A dramatic announcement by a Piaroa interest group last week not only outlined their opposition to illegal mining activity within their territory, it also denounced the presence of armed groups that violate their peaceful ethos. The manifesto was published on March 9 on the website of the Observatory of Political Ecology of Venezuela.
People from four different Piaroa areas of Venezuela’s Amazonas state gathered in the Pendare community of the Autana municipality to prepare their declaration. They write that they are the “heirs, possessors and guardians of their territories” in southcentral Venezuela, people who base their ways on their worldview, which their pronouncement describes as peaceful. Throughout the document, the indigenous term used is “Uwottüja,” an alternate name for the Piaroa.
The document reminds a reader from the United States about the American Declaration of Independence: both documents justify their statements in a similar fashion. Recall the famous “he has” sentences describing the wrongdoings of the King of England toward his subjects in the British colonies. The Piaroa write in their declaration of complaints, “tired that governments do not attend to our problems or needs…”
And what do they propose to do about the situation? “We have decided to defend ourselves, by our own means, from this silent invasion, making use of our constitutional right to defend the sovereignty of our Nation, as indigenous Venezuelan citizens, we have decided to defend our Uwottüja territory.” They make it clear that they will defend their territory and their rights in entirely peaceful ways. Their document sets out the specifics of their concerns, some of which need to be described.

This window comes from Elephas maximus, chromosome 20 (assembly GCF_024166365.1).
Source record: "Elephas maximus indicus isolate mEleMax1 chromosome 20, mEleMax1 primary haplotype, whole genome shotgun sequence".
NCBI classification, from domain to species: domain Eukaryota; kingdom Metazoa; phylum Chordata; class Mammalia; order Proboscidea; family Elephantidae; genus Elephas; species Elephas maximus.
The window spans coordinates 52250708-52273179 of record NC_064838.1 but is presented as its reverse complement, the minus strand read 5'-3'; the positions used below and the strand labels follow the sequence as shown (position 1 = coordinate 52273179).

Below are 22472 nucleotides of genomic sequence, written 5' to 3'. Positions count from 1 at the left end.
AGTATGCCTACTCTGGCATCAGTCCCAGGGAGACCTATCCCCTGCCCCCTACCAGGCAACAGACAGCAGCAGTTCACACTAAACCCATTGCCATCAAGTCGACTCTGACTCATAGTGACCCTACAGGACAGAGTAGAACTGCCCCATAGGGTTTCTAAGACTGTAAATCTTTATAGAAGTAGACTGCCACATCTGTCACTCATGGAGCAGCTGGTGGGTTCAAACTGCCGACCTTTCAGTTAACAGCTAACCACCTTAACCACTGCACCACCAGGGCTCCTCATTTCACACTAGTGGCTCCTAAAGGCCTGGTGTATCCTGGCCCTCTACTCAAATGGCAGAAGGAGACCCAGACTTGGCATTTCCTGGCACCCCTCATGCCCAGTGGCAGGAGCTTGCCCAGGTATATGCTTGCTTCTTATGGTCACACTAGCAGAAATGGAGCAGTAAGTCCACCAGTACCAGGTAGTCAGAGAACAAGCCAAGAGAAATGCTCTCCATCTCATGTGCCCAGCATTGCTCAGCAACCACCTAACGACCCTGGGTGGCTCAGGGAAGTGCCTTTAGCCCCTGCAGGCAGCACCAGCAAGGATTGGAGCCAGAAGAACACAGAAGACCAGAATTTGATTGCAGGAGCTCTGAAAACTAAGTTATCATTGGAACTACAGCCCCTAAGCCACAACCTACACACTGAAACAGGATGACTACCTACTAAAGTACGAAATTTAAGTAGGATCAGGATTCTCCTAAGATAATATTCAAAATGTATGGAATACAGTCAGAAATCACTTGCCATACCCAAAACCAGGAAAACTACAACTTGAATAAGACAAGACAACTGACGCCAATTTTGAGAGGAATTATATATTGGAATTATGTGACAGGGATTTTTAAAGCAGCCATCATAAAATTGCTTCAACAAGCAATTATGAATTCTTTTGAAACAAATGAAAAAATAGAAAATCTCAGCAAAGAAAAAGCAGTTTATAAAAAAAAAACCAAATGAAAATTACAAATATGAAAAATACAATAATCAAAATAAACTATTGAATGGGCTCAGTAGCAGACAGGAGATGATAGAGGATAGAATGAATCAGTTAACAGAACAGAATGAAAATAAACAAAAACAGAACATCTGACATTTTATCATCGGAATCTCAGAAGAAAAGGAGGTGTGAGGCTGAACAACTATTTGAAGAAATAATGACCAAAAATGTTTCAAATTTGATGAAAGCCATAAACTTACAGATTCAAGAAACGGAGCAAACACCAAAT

The first demand is that they should be recognized as the “original people” of the four major rivers of the Amazonas state—the Autana, the Cuao, the Sipapo, and the middle sector of the Orinoco. As such, they are the guardians of their territories, responsible for the biocultural resources of the land and water.
Furthermore, they reject the illegal mining that goes on in their territory. They declare their opposition to all other illegal activities, such as using the territory for the shipment of drugs.
They demand that all armed people, whether Venezuelans or internationals, who are increasingly fomenting conflicts with the indigenous people must be prevented from using their territory. The writers deplore the fact that some of their indigenous brothers have been induced to join those armed gangs.
They demand that the governments of Venezuela and of Amazonas state re-activate the commissions that were working to demarcate the indigenous territory. Those commissions have not been functioning for at least ten years. Even though the Piaroa consider their territory to be rightfully theirs to manage and use, having the government declare the territory officially as theirs would be very helpful.
Next, the compliers deal with their widely-known peacefulness with a statement beginning, “That as a Uwottüja Indigenous People, peaceful people, that we do not accept any form of violence….” Therefore, the armed people must be expelled from their territory for they are opposed to any warfare with armed gangs, with invaders from across the border in Colombia, or with anyone else.
They indicate at the close of the document that 287 Piaroa met in Pendare on February 26 to agree on the declaration of rights. They intend to monitor the situation and collect evidence with their video cameras at such spots as the beach at the mouth of the Autana River.
It will be interesting to see if a self-prepared declaration such as this will help the Piaroa without any follow-up violence or warfare. In essence, the American colonies declared their independence from England and then fought a protracted war to really secure it. But are other approaches possible? Can a society pledged to avoiding violence succeed in gaining its rights through non-violent means?